Go to 4schools home pageGo to a glossaryGo to a Timeline Links to other useful websitesGo to an archive of additional sourcesGo to a Gallery of student's work

 Elizabeth Fry: prison reformer and campaigner

Go to section on Crimes and Criminals

Go to section on Punishments

Go to section on Prison Reforms and Reformers

Go to section on the Bloody Code

Find out more about prison life

Go to section on the history of Durham Prison


  • Elizabeth Fry, nee Gurney, was born in Norwich on 21 May 1780 to John and Catherine Gurney. Both her mother and father were prominent members of the Society of Friends. The family was very wealthy. Her father owned a wool stapling and spinning factory and was a partner in the renowned Gurney Bank; her mother was a member of the Barclay banking family. Catherine Gurney died in childbirth when Elizabeth was twelve. As one of the eldest girls, Elizabeth was expected to help look after her 11 siblings.
  • From the age of 18, Elizabeth took on an active charity role. She helped the poor, visited the sick, helped educate children (even setting up and running a Sunday School in the family house).
  • In 1799, Elizabeth met Joseph Fry, the son of a successful tea, coffee and spice merchant from Essex and a Quaker. The pair were married the following year and went to live in Fry's native Plashet (now East Ham). In the next twenty years, Elizabeth gave birth to 11 children, one of whom (Betsy) died aged five.
  • Her first contact with the prison system came in 1813. A family friend, Stephen Grellet, had visited Newgate Prison and was shocked by what he saw. Grellet told Fry of his experience and she decided to visit the prison herself. Fry was appalled by the conditions. Upto 300 women and their children were housed together in two wards and two cells. The women had no option but to sleep on the floor and were forced to cook, wash and sleep in the same room. Fry took immediate action. She supplied the prisoners with clothes, established a school and chapel and persuade the prison to adopt a system of supervision where the prisoners were given tasks and supervised by matrons. Her input did not end there. In 1817 Fry and 11 other Quakers formed the Association for the Improvement of the Female Prisoners in Newgate. In the following year, one of the members, who was also Fry's brother-in-law, Thomas Fowell Buxton, published a tract entitled An Inquiry into Prison Discpline which was based on his observations at Newgate.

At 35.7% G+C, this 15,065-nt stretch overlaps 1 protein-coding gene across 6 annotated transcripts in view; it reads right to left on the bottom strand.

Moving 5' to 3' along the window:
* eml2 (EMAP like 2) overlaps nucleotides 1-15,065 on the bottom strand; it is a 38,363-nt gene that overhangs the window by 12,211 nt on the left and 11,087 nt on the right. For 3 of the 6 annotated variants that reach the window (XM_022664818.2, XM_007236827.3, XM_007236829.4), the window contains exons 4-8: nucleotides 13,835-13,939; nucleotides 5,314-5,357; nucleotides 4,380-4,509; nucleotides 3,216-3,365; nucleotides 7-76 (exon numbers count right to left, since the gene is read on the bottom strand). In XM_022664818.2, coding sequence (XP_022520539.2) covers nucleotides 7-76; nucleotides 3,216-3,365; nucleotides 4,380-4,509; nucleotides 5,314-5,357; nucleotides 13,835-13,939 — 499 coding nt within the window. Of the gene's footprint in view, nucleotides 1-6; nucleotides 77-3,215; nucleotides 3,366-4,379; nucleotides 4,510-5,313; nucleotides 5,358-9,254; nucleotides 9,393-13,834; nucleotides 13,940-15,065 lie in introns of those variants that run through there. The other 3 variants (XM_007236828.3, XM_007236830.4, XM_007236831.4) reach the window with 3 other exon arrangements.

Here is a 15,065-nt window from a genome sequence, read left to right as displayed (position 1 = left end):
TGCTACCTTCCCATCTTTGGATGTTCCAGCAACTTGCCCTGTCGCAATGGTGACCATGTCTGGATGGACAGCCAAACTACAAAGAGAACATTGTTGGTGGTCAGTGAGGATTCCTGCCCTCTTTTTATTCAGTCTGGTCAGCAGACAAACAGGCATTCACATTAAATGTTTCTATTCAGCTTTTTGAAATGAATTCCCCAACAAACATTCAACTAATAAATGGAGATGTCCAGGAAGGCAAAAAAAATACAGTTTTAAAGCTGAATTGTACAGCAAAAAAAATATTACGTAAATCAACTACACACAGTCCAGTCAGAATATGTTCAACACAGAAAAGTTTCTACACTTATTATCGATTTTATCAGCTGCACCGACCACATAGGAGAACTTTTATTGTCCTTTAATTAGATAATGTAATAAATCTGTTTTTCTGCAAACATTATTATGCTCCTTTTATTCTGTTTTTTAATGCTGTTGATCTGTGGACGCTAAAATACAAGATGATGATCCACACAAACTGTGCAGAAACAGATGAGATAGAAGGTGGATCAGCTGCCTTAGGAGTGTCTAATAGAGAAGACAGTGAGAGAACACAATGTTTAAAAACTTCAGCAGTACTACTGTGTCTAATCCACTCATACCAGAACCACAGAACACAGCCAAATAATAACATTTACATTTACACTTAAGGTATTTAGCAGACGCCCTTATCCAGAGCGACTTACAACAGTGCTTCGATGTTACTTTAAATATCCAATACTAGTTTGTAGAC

• Also in 1818 Buxton became MP for Weymouth and started to campaign for better prison conditions. Fry used this contact immediately, giving evidence to a House of Commons Select Committee and making appeals to Lord Sidmouth (then Home Secretary) on behalf of many prisoners. However, Sidmouth and other members of the government paid little attention to Fry and her campaign. It was not until Sir Robert Peel became Home Secretary that any changes were made.
  • The most important measure introduced by Peel was the Gaols Act of 1823. This lifted the death penalty from over 130 minor offences, introduced payment for gaolers and made an attempt to improve conditions in prison (for example, forbidding alcohol and ensuring that female prisoners were cared for by female warders). However, since the Act did not apply to debtor's prisons or local town gaols, Fry felt the measure was not far-reaching enough.
  • Fry believed that extra evidence about conditions in prisons was needed and, accompanied by her brother, Joseph Gurney, went on a tour of British prisons. Their findings were published in a book called Prisons in Scotland and the North of England.
  • Fry continued her work with prisons and with the poor but suffered a personal blow in 1828. In November of that year, her husband was declared bankrupt. Rumours began to fly around that money paid to the Association for the Improvement of the Female Prisoners in Newgate had been used to try to solve the Bank's problems. This was not true but the accusations damaged Fry's reputation and that of the charities she was involved with. In the end, Joseph Gurney took over the business, paid off the debts and arranged for his sister to have £1600 per year to use for charity work.
  • Fry continued to campaign on various issues for the rest of her life. In addition to fighting for better prison conditions, she campaigned for the homeless, patients in mental asylums, and the poor and destitute. Towards the end of her life she started a training school for nurses and was an influence on Florence Nightingale.
  • Elizabeth Fry died on 12 October 1845.


Home | Glossary | Timeline | Links | Archive | Gallery